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This article in CS

  1. Vol. 38 No. 6, p. 1554-1557
    Received: Feb 2, 1998

    * Corresponding author(s): jwilcox@purdue.edu


Comparison of Determinate and Indeterminate Soybean Near-Isolines and Their Response to Row Spacing and Planting Date

  1. Stephen L. Robinson and
  2. James R. Wilcox 
  1. F FR Cooperative, 4112 E. State Rd. 225, West Lafayette, IN 17906
    U SDA-ARS, Crop Production and Pest Control Res. and Dep. of Agronomy, Purdue Univ., West Lafayette, IN 17907-1150



Determinate (DET) and indeterminate (IND) soybeans [Glycine max (L.) Merr.] differ in growth habit and have responded differently to planting date and row spacing. The purpose of this study was to compare DET and IND near-isolines for phenoiogical and agronomic traits and to determine similarity of response of the isolines to planting date and row width. Thirty-eight F5-derived DET and IND near-isolines were randomly selected from six soybean populations. The lines were evaluated in three replications of a split (planting date), split (row spacing), split (isoline) plot design over a 2-yr period. Data were recorded on the days to first flowering, days to maturity, length of the reproductive period, and on plant height, lodging, and seed yield. Lines within growth habits responded similarly to row spacing, but the interactions of planting dates with lines within growth habits were significant for all traits measured. The DET lines were very similar to their IND isoline counterparts for phenological traits measured at two planting dates (r = 0.84** and 0.90**), less similar for plant height (r = 0.71**), and even less similar for plant lodging (r = 0.53** and 0.64**). There was no association between DET and IND isolines for seed yield at the early planting date and a weak association at the late planting date. This suggests that the two plant types responded differently to environmental factors that affect seed yield. However, the highest yielding DET and IND isolines averaged over both years, planting dates, and row spacings were derived from the same F5 plant, providing evidence that loci affecting superior seed yield could be expressed in either plant type.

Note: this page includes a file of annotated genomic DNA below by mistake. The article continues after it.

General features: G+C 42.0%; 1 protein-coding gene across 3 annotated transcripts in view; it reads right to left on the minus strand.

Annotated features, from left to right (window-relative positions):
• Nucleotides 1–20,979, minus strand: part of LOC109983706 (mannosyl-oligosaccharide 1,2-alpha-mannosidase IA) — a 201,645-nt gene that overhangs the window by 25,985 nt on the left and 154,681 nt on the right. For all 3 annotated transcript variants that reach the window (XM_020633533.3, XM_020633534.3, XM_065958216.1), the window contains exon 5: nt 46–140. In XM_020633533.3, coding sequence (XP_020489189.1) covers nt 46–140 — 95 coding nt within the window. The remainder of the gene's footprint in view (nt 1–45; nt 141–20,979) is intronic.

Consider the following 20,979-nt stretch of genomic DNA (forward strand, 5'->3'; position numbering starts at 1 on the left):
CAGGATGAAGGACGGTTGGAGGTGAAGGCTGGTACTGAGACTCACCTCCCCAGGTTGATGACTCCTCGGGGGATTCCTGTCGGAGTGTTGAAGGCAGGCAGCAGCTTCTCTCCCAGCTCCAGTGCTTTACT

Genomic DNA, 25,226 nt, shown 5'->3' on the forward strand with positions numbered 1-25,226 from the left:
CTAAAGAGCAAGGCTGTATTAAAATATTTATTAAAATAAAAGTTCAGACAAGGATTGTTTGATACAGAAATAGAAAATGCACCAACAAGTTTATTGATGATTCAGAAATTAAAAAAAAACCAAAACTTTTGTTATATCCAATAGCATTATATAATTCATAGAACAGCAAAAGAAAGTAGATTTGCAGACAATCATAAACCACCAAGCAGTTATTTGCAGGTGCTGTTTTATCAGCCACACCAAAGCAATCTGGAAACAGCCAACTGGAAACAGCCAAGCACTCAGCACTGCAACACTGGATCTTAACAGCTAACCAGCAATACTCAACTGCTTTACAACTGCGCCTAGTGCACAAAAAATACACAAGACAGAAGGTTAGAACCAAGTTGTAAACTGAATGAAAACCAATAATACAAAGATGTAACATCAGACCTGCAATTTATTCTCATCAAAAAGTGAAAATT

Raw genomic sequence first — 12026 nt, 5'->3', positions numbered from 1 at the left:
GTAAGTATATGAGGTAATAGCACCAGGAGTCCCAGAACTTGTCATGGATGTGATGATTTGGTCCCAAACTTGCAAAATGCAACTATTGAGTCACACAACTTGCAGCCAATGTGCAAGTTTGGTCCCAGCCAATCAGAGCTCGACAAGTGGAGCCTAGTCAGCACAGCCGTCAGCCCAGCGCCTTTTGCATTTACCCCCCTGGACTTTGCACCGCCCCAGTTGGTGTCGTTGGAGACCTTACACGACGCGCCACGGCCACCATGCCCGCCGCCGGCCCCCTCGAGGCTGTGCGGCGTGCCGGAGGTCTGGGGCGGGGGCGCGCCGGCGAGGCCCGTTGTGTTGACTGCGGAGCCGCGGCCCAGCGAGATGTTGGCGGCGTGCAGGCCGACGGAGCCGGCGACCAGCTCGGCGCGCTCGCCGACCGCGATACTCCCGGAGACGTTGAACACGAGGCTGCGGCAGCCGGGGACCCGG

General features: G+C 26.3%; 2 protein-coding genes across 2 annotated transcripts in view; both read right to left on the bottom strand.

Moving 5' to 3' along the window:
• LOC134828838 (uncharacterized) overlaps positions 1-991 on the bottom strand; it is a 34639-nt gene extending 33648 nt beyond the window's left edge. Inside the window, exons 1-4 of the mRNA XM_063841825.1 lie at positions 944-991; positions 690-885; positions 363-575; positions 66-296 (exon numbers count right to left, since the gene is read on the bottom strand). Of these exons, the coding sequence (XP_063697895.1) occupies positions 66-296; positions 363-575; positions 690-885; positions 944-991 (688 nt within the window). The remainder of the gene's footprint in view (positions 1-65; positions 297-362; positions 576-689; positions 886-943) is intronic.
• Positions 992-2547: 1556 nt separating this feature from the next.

Journal Paper no. 15653 of the Purdue Univ. Agric. Res. Programs.

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